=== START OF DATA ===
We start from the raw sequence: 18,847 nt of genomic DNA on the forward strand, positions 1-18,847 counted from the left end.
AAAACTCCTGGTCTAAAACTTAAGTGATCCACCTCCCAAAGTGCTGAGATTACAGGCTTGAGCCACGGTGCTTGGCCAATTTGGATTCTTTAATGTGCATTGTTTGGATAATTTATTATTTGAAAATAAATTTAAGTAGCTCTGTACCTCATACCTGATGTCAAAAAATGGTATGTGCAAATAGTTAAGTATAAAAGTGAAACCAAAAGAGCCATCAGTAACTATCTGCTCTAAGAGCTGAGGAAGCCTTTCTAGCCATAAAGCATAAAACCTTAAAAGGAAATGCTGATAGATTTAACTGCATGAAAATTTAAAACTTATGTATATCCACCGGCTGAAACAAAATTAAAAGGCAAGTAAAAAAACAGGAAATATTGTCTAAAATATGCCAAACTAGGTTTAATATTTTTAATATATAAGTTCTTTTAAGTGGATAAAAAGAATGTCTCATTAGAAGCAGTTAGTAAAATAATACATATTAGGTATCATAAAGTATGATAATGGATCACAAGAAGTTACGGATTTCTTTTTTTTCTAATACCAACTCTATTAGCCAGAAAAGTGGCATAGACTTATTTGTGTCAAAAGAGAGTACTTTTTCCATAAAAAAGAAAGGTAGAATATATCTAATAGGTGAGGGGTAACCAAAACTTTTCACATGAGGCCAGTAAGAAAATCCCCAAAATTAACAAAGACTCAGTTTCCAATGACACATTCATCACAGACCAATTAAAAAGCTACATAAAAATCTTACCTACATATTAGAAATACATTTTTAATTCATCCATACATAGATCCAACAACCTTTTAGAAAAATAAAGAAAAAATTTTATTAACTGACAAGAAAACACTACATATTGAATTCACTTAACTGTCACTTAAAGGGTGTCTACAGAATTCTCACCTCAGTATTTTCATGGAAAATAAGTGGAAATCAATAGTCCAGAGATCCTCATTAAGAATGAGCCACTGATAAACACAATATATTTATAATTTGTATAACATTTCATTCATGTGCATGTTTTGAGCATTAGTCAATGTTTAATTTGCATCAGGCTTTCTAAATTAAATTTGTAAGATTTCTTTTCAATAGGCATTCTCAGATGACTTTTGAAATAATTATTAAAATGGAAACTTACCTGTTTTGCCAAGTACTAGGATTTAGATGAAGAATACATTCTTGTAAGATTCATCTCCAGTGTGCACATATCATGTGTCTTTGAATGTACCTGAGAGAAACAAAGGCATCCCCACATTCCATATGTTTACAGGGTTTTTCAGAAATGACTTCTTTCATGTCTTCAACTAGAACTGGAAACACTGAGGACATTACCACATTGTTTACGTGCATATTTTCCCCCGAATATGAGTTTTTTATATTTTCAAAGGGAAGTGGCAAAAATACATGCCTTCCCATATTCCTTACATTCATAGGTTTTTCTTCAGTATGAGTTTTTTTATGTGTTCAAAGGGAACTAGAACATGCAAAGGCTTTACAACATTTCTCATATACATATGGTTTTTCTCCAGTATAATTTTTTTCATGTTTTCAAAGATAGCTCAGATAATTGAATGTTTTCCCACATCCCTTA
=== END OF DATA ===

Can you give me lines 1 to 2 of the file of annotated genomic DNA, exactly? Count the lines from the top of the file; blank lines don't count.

We start from the raw sequence: 18,847 nt of genomic DNA on the forward strand, positions 1-18,847 counted from the left end.
AAAACTCCTGGTCTAAAACTTAAGTGATCCACCTCCCAAAGTGCTGAGATTACAGGCTTGAGCCACGGTGCTTGGCCAATTTGGATTCTTTAATGTGCATTGTTTGGATAATTTATTATTTGAAAATAAATTTAAGTAGCTCTGTACCTCATACCTGATGTCAAAAAATGGTATGTGCAAATAGTTAAGTATAAAAGTGAAACCAAAAGAGCCATCAGTAACTATCTGCTCTAAGAGCTGAGGAAGCCTTTCTAGCCATAAAGCATAAAACCTTAAAAGGAAATGCTGATAGATTTAACTGCATGAAAATTTAAAACTTATGTATATCCACCGGCTGAAACAAAATTAAAAGGCAAGTAAAAAAACAGGAAATATTGTCTAAAATATGCCAAACTAGGTTTAATATTTTTAATATATAAGTTCTTTTAAGTGGATAAAAAGAATGTCTCATTAGAAGCAGTTAGTAAAATAATACATATTAGGTATCATAAAGTATGATAATGGATCACAAGAAGTTACGGATTTCTTTTTTTTCTAATACCAACTCTATTAGCCAGAAAAGTGGCATAGACTTATTTGTGTCAAAAGAGAGTACTTTTTCCATAAAAAAGAAAGGTAGAATATATCTAATAGGTGAGGGGTAACCAAAACTTTTCACATGAGGCCAGTAAGAAAATCCCCAAAATTAACAAAGACTCAGTTTCCAATGACACATTCATCACAGACCAATTAAAAAGCTACATAAAAATCTTACCTACATATTAGAAATACATTTTTAATTCATCCATACATAGATCCAACAACCTTTTAGAAAAATAAAGAAAAAATTTTATTAACTGACAAGAAAACACTACATATTGAATTCACTTAACTGTCACTTAAAGGGTGTCTACAGAATTCTCACCTCAGTATTTTCATGGAAAATAAGTGGAAATCAATAGTCCAGAGATCCTCATTAAGAATGAGCCACTGATAAACACAATATATTTATAATTTGTATAACATTTCATTCATGTGCATGTTTTGAGCATTAGTCAATGTTTAATTTGCATCAGGCTTTCTAAATTAAATTTGTAAGATTTCTTTTCAATAGGCATTCTCAGATGACTTTTGAAATAATTATTAAAATGGAAACTTACCTGTTTTGCCAAGTACTAGGATTTAGATGAAGAATACATTCTTGTAAGATTCATCTCCAGTGTGCACATATCATGTGTCTTTGAATGTACCTGAGAGAAACAAAGGCATCCCCACATTCCATATGTTTACAGGGTTTTTCAGAAATGACTTCTTTCATGTCTTCAACTAGAACTGGAAACACTGAGGACATTACCACATTGTTTACGTGCATATTTTCCCCCGAATATGAGTTTTTTATATTTTCAAAGGGAAGTGGCAAAAATACATGCCTTCCCATATTCCTTACATTCATAGGTTTTTCTTCAGTATGAGTTTTTTTATGTGTTCAAAGGGAACTAGAACATGCAAAGGCTTTACAACATTTCTCATATACATATGGTTTTTCTCCAGTATAATTTTTTTCATGTTTTCAAAGATAGCTCAGATAATTGAATGTTTTCCCACATCCCTTA